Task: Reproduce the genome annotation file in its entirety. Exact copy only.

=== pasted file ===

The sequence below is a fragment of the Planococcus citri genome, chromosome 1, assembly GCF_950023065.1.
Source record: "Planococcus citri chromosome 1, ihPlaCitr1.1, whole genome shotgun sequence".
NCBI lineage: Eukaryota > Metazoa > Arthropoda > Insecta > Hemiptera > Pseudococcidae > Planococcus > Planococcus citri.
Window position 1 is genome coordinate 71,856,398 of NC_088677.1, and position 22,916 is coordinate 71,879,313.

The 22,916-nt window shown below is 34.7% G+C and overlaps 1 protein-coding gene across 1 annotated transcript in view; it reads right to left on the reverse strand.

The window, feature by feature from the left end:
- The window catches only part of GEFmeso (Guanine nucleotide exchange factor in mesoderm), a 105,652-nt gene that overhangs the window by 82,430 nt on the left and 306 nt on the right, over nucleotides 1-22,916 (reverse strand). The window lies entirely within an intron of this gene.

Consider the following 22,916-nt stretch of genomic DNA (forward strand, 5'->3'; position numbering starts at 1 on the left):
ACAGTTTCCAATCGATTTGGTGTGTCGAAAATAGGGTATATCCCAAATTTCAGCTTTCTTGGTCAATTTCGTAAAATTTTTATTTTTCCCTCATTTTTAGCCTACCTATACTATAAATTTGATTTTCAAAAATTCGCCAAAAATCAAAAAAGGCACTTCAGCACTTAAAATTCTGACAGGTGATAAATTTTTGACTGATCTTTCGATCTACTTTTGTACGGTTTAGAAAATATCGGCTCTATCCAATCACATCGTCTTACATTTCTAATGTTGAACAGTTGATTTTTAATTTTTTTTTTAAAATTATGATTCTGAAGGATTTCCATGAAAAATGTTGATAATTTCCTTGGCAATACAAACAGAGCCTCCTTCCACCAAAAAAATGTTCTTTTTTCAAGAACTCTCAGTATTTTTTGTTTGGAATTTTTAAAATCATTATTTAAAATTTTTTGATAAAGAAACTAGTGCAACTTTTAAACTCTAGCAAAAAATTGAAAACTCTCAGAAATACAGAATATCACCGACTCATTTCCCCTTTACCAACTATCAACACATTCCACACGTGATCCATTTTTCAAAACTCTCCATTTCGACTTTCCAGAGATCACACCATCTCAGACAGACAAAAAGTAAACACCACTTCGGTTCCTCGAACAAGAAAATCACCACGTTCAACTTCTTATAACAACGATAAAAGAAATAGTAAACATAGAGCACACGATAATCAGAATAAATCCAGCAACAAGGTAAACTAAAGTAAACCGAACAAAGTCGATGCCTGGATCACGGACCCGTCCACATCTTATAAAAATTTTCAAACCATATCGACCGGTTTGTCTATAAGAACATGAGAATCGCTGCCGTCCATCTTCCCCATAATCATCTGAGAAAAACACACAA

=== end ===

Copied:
The sequence below is a fragment of the Planococcus citri genome, chromosome 1, assembly GCF_950023065.1.
Source record: "Planococcus citri chromosome 1, ihPlaCitr1.1, whole genome shotgun sequence".
NCBI lineage: Eukaryota > Metazoa > Arthropoda > Insecta > Hemiptera > Pseudococcidae > Planococcus > Planococcus citri.
Window position 1 is genome coordinate 71,856,398 of NC_088677.1, and position 22,916 is coordinate 71,879,313.

The 22,916-nt window shown below is 34.7% G+C and overlaps 1 protein-coding gene across 1 annotated transcript in view; it reads right to left on the reverse strand.

The window, feature by feature from the left end:
- The window catches only part of GEFmeso (Guanine nucleotide exchange factor in mesoderm), a 105,652-nt gene that overhangs the window by 82,430 nt on the left and 306 nt on the right, over nucleotides 1-22,916 (reverse strand). The window lies entirely within an intron of this gene.

Consider the following 22,916-nt stretch of genomic DNA (forward strand, 5'->3'; position numbering starts at 1 on the left):
ACAGTTTCCAATCGATTTGGTGTGTCGAAAATAGGGTATATCCCAAATTTCAGCTTTCTTGGTCAATTTCGTAAAATTTTTATTTTTCCCTCATTTTTAGCCTACCTATACTATAAATTTGATTTTCAAAAATTCGCCAAAAATCAAAAAAGGCACTTCAGCACTTAAAATTCTGACAGGTGATAAATTTTTGACTGATCTTTCGATCTACTTTTGTACGGTTTAGAAAATATCGGCTCTATCCAATCACATCGTCTTACATTTCTAATGTTGAACAGTTGATTTTTAATTTTTTTTTTAAAATTATGATTCTGAAGGATTTCCATGAAAAATGTTGATAATTTCCTTGGCAATACAAACAGAGCCTCCTTCCACCAAAAAAATGTTCTTTTTTCAAGAACTCTCAGTATTTTTTGTTTGGAATTTTTAAAATCATTATTTAAAATTTTTTGATAAAGAAACTAGTGCAACTTTTAAACTCTAGCAAAAAATTGAAAACTCTCAGAAATACAGAATATCACCGACTCATTTCCCCTTTACCAACTATCAACACATTCCACACGTGATCCATTTTTCAAAACTCTCCATTTCGACTTTCCAGAGATCACACCATCTCAGACAGACAAAAAGTAAACACCACTTCGGTTCCTCGAACAAGAAAATCACCACGTTCAACTTCTTATAACAACGATAAAAGAAATAGTAAACATAGAGCACACGATAATCAGAATAAATCCAGCAACAAGGTAAACTAAAGTAAACCGAACAAAGTCGATGCCTGGATCACGGACCCGTCCACATCTTATAAAAATTTTCAAACCATATCGACCGGTTTGTCTATAAGAACATGAGAATCGCTGCCGTCCATCTTCCCCATAATCATCTGAGAAAAACACACAA